Risky business

Many managers do not have an adequate understanding of environmental risk. EBM investigates

According to a survey conducted by the London School of Economics for law firm DLA, 96% of business people believe regulatory risks are growing, but almost a third of boards are unaware of - or do not know about - the activities in their companies which could lead to a regulatory intervention.

Company directors are simply not aware of the environmental risks and liabilities their companies face, despite the increasingly harsh regulatory environment in which they operate. The days when contamination of land, aquifers, waterways and the air we breathe could be simply ignored are long over. Directors have the responsibility of ensuring that environmental risk is evaluated and planned for very carefully indeed.

When considering environmental risks - and possible liabilities - the aspects relating to property and the potential presence of contamination tend to spring to the forefront of most people's minds. But David Hockin, director of environmental due diligence for consultancy firm Enviros says that the real environmental liabilities relate to operational issues rather than land issues.

And the key to managing those operational risks is knowledge. "It's an pretty obvious truism - if you don't know where your material environmental liabilities lie you certainly can't manage them," Hockin says. "Knowledge is the platform from which to go on to better environmental performance."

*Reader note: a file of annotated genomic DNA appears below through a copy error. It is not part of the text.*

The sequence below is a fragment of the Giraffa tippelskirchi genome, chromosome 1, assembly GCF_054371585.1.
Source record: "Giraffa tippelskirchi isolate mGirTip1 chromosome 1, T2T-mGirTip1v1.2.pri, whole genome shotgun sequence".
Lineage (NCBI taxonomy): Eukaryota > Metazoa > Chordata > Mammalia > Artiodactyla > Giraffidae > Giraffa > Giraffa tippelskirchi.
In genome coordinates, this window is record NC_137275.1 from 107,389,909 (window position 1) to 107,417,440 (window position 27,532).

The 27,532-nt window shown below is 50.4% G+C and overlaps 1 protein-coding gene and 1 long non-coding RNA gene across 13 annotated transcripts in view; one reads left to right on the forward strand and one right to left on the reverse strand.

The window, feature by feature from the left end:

Assessing risks beyond the obvious

The factors that expose a company to risk must be considered very carefully indeed, and Peter Waite, technical director of risk management at Entec UK, says it is important to be radical when considering just what might go wrong. "Companies need to be prepared for what they might not have foreseen - which is always the case in risk assessment.

"Some of the regulator examples are quite mind-bending," he says, giving the example of the Control of Major Accident Hazards Regulations 1999 (COMAH), which force companies to take account of accident risks to the environment.

He cites an example from regulators of a hypothetical hydrocarbon facility with a dairy next door. An environmental risk assessment considering a possible risk of explosion would be required to consider the possibility of damage to milk storage tanks that could potentially pollute waterways. "You have to follow the chain of events right through," Waite says.

"People's knowledge is patchy," he adds. Quite how patchy is a matter of concern, especially when current economic conditions are taken into account.

To make matters worse, the report also found that less than one in five directors describe themselves as "very confident" in their risk management processes. But Hockin believes there has been a great improvement. "Environmental risk is much better understood than it was, because corporates realise that they are accountable," he says.

He puts this increase in awareness down to the success of environmental legislation, stakeholder pressure and a hardening insurance market. "The whole point of environmental law has been to try and ensure that corporates become responsible - not just the legal entity but also the individual director sitting on the board making investment decisions," he says. "If you actually ignore your environmental responsibilities you can get into serious trouble with the law."